We examine the role of former clerks to Supreme Court justices on the Court’s agenda setting process. We find that when a former clerk is the attorney on either a cert petition or an amicus brief, the Court is more likely to hear a case, compared to advocacy by a non-former clerk. To help explain these patterns, we draw on the broader literature on “revolving door” politics. We argue that the most plausible mechanisms are either that former clerks are more effective advocates or that their presence in a case signals its importance to the Court. Alternatively, former clerks may select into cases that the Court is likely to grant. While we cannot definitively disentangle these competing mechanisms, the strong patterns in the data suggest that the importance of the revolving door in judicial politics extends broadly into the domain of agenda setting and is thus worthy of further investigation.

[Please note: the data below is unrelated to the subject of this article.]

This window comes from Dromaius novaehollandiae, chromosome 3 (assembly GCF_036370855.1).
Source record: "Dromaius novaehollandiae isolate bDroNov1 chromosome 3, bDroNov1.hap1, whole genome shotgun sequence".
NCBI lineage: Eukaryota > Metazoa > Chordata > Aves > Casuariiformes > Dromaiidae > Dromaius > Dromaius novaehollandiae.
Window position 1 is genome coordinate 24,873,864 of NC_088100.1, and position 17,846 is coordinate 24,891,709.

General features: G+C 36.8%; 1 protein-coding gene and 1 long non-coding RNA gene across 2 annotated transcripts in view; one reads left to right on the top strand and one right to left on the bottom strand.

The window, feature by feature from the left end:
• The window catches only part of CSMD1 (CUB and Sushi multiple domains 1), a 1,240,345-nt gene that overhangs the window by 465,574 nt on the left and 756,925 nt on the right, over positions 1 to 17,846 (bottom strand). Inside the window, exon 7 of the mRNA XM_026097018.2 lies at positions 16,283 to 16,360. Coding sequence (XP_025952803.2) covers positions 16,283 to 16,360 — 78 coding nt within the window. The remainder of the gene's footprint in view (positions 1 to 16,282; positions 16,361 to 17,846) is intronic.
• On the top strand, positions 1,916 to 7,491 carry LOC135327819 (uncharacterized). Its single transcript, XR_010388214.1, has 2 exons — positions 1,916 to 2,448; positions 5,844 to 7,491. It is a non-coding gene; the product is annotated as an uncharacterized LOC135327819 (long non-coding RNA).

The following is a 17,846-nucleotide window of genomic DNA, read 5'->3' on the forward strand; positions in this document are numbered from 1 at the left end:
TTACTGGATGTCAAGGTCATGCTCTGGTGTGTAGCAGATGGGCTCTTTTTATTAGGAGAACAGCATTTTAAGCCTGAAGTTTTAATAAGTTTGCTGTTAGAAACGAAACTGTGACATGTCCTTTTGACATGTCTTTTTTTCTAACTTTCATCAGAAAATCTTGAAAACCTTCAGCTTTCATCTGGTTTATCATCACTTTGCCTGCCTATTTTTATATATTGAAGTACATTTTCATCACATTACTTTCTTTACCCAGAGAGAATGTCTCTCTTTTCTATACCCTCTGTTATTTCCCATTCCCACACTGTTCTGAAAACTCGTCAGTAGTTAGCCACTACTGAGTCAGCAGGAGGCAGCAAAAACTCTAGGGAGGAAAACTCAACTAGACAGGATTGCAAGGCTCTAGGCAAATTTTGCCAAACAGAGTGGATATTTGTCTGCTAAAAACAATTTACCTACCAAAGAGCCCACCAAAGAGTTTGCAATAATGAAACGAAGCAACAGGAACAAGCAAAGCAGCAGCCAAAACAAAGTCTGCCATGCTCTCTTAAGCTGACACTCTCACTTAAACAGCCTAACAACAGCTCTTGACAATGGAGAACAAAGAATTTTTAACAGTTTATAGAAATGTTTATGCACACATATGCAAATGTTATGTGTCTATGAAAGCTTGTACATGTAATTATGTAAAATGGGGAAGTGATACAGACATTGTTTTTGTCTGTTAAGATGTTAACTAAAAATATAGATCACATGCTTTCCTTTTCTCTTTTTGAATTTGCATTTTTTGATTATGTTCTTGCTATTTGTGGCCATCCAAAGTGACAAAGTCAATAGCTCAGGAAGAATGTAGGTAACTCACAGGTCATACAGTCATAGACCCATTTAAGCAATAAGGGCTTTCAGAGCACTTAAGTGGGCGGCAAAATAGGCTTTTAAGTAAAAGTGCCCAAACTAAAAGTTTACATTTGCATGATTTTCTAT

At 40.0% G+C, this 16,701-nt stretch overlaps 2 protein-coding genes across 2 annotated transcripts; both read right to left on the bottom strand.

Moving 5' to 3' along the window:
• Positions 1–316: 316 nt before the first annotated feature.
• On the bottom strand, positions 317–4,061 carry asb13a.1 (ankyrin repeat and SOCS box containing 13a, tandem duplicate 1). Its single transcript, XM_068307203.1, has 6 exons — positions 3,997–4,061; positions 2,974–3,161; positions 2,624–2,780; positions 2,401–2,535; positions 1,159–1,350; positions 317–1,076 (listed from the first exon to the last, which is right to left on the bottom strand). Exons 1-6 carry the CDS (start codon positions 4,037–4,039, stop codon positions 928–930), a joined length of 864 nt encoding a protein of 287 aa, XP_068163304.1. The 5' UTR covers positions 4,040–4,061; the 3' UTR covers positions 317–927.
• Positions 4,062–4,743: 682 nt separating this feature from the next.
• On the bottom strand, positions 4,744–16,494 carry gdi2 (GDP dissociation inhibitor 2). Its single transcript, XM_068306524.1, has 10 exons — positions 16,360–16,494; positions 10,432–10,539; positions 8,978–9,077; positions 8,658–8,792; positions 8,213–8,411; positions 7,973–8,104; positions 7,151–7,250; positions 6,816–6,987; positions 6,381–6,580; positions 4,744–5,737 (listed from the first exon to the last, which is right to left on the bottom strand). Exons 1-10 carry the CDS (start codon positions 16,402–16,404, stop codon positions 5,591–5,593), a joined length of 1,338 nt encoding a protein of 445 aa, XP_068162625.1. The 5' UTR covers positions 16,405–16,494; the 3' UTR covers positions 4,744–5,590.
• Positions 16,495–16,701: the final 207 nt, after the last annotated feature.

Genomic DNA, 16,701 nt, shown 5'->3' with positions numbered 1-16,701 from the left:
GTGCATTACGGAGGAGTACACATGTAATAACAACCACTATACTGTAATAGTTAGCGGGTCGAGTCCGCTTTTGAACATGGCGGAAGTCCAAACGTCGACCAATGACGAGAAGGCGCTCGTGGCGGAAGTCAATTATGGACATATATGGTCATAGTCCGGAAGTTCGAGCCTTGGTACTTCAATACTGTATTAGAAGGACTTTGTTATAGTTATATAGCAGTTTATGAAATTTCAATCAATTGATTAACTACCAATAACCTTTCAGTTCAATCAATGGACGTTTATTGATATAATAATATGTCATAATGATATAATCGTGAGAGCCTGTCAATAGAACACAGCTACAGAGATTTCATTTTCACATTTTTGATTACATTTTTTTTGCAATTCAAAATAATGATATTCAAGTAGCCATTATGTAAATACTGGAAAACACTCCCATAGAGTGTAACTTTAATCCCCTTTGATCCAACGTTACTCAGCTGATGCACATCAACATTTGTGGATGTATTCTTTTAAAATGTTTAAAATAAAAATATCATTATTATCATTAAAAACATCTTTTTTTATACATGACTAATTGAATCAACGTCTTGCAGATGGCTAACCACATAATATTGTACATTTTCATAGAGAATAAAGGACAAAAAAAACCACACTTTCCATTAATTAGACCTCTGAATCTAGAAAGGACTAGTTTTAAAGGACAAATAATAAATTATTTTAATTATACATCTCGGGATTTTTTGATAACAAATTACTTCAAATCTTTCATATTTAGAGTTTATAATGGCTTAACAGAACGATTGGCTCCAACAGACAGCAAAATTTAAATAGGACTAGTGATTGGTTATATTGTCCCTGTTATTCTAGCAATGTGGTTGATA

All Science Journal Classification (ASJC) codes
- Sociology and Political Science
- Supreme Court
- amicus briefs
- revolving door